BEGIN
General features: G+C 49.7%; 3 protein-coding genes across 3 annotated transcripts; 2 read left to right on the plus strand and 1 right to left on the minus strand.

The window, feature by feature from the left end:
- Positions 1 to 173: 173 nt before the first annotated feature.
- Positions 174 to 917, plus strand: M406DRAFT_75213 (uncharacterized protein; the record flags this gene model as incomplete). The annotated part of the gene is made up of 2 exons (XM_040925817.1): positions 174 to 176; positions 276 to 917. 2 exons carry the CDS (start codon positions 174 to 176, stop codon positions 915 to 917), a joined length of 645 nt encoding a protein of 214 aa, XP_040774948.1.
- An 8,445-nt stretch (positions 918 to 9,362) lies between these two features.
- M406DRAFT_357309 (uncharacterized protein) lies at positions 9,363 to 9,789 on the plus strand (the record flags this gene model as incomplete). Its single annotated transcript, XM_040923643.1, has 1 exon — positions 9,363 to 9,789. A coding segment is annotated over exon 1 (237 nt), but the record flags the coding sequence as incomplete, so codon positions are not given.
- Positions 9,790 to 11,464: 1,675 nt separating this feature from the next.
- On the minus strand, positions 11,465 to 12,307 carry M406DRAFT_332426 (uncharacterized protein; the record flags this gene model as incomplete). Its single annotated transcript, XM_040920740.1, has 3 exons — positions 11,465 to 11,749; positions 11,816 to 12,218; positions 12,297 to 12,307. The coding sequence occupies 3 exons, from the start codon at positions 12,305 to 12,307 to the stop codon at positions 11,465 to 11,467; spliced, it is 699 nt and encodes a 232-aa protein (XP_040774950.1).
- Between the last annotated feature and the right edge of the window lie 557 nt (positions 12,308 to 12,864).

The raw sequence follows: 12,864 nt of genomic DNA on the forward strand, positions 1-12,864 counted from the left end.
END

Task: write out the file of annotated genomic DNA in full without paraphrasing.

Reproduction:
General features: G+C 49.7%; 3 protein-coding genes across 3 annotated transcripts; 2 read left to right on the plus strand and 1 right to left on the minus strand.

The window, feature by feature from the left end:
- Positions 1 to 173: 173 nt before the first annotated feature.
- Positions 174 to 917, plus strand: M406DRAFT_75213 (uncharacterized protein; the record flags this gene model as incomplete). The annotated part of the gene is made up of 2 exons (XM_040925817.1): positions 174 to 176; positions 276 to 917. 2 exons carry the CDS (start codon positions 174 to 176, stop codon positions 915 to 917), a joined length of 645 nt encoding a protein of 214 aa, XP_040774948.1.
- An 8,445-nt stretch (positions 918 to 9,362) lies between these two features.
- M406DRAFT_357309 (uncharacterized protein) lies at positions 9,363 to 9,789 on the plus strand (the record flags this gene model as incomplete). Its single annotated transcript, XM_040923643.1, has 1 exon — positions 9,363 to 9,789. A coding segment is annotated over exon 1 (237 nt), but the record flags the coding sequence as incomplete, so codon positions are not given.
- Positions 9,790 to 11,464: 1,675 nt separating this feature from the next.
- On the minus strand, positions 11,465 to 12,307 carry M406DRAFT_332426 (uncharacterized protein; the record flags this gene model as incomplete). Its single annotated transcript, XM_040920740.1, has 3 exons — positions 11,465 to 11,749; positions 11,816 to 12,218; positions 12,297 to 12,307. The coding sequence occupies 3 exons, from the start codon at positions 12,305 to 12,307 to the stop codon at positions 11,465 to 11,467; spliced, it is 699 nt and encodes a 232-aa protein (XP_040774950.1).
- Between the last annotated feature and the right edge of the window lie 557 nt (positions 12,308 to 12,864).

The raw sequence follows: 12,864 nt of genomic DNA on the forward strand, positions 1-12,864 counted from the left end.